Canadian employment is the highest in 40 years but borrowers are showing signs of stress. Statistics Canada (Stat Can) data shows non-bank lenders saw an uptick in early mortgage delinquencies for Q4 2021. However, they were able to maintain a lower default rate than commercial banks. Part of this is due to the thousands of borrowers on mortgage payment deferrals. Borrowers are experiencing stress but the good news is lenders are working with them.
Non-Bank Vs Private Mortgage Lenders
First, a quick note on non-bank lenders, which are often confused with private lenders. Non-bank lenders are highly regulated and include monolines. A monoline is a lender that only lends for mortgages and doesn’t do banking services. If you’ve been to a popular mass-market broker like TrueNorth and taken out one of their THINK Financial mortgages, you went with a non-bank lender.
The private lenders they’re confused with have no regulations and are a last resort. They’re for borrowers who need a short-term solution but can’t borrow traditionally. Borrowing is easy to qualify for but very expensive, since you’ll pay a risk premium. We’ve seen mortgage rates as high as 21% at these lenders, but more common is around the 8% mark. Despite high rates, private mortgages are popular in Ontario, representing 8% of mortgages at last check.
You can get both from a mortgage broker but they’re for different consumers due to cost and risk. A Bank of Canada (BoC) study found monolines offer lower rates than commercial banks and had higher quality borrowers. In contrast, a private lender makes sure the borrower has a big down payment and pays higher rates to look past the borrower’s ability to pay.
Both are useful and have a purpose but they’re very different from each other. Still worth emphasizing, today we’re talking about non-bank lenders, not private lenders.
Canadian Non-Bank Lenders Are Still Deferring A Lot of Mortgages
Canada’s non-bank lenders have thousands of mortgage loans on deferral. They reported 17,700 mortgages on payment deferral at the end of Q4 2021, representing $4.1 billion in value. It’s a 51% reduction from the number of mortgages in Q4 2020 and 49% fewer dollars in value.
Peak deferrals were multiples of this number at non-bank lenders in Canada. In Q2 2020, they held 100,400 mortgages on payment deferral worth $25.4 billion. Currently they’re at a fifth of that number, so it’s a very sharp decline. However, they might be approaching a “new normal” for deferrals. Near-term delinquencies are rising and can change the direction of this trend.
Canada Is Seeing An Uptick In Early Delinquencies For Mortgages
Canada’s non-bank lenders have seen an increase in the number of 30-day delinquencies. They reported 39,613 mortgages in Q4 2021, representing 2.3% of outstanding mortgages. This is an uptick of 33,964 mortgages in Q4 2020, when it represented about 2.0% of outstanding mortgages. The fourth quarter was before rising interest rates, so that isn’t the influence.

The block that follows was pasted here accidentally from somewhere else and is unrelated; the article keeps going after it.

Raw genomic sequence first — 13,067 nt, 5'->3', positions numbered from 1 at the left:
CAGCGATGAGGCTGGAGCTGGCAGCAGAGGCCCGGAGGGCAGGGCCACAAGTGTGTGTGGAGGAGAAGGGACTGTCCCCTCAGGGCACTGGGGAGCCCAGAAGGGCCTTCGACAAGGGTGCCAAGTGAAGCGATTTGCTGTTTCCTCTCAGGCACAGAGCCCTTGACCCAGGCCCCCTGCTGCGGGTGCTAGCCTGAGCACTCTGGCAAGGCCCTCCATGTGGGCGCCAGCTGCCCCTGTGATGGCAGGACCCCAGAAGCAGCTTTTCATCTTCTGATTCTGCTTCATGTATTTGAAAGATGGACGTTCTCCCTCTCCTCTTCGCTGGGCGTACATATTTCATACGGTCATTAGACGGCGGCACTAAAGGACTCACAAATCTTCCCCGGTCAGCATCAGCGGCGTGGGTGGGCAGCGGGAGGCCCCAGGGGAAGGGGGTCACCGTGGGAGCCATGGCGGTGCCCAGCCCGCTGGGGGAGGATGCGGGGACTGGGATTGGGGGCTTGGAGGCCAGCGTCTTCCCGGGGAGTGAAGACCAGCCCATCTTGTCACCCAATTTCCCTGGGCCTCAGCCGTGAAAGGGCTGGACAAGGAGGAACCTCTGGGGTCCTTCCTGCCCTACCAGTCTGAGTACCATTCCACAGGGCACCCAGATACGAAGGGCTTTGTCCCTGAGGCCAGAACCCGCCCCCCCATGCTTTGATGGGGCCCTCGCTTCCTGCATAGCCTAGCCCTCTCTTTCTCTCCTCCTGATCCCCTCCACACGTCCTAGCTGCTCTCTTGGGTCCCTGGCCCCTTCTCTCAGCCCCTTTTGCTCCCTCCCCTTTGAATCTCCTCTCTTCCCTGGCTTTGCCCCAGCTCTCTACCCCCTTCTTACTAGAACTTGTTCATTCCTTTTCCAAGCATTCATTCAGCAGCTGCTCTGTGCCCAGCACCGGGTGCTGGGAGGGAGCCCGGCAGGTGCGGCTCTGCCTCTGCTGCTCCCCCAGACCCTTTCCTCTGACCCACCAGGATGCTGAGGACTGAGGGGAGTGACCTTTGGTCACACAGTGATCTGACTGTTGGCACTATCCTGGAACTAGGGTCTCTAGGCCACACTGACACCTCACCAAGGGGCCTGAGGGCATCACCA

Canada’s mortgage delinquencies are often praised for being a smaller share than the US. The US reported 2.3% of mortgages were in arrears in Q4 2021, about the same share as Canada. Most are under the impression Canada is much lower but economists often compare two different numbers.
The US tends to report delinquencies as 30-days or more in arrears while Canada does 90-days or more. Both countries don’t start foreclosures until after 120 days but concern is presented at two different points. The majority of delinquent mortgages don’t reach 90 days in either country. We say it often, but it’s worth mentioning again — banks don’t want your home, they want interest payments.
Canada’s Non-Bank Lenders Outperformed In Severe Delinquencies
Canada’s non-bank lenders reported a sharp decline for mortgages in arrears for 90 days or more. About 0.15% of outstanding mortgages were in arrears for this long as of Q4 2021, down from 0.23% in Q4 2020. To compare to Canada’s banks, the CBA reported 90 day arrears at 0.17% at the end of Q4 2021 and 0.23% for Q4 2020. Non-bank lenders are often perceived as lesser than commercial banks. However, they’re now outperforming when it comes to the low delinquency rate in Q4.
Deferrals are playing a role in mitigating defaults. Lenders always had deferral programs but statistics weren’t reported since use was scarce. Greater awareness of this option is without a doubt helping to reduce severe delinquencies. Also, tight inventory helps to mitigate defaults since a borrower in trouble can sell faster than default if needed.
Having thousands of deferrals may not sound great but it may be a good thing. Borrowers are better informed of the tools they have to prevent complete failure. Mass payment deferrals without reason in 2020 normalized the process for both parties. As rates rise and buyers dry up, deferrals are likely to help mitigate consequences.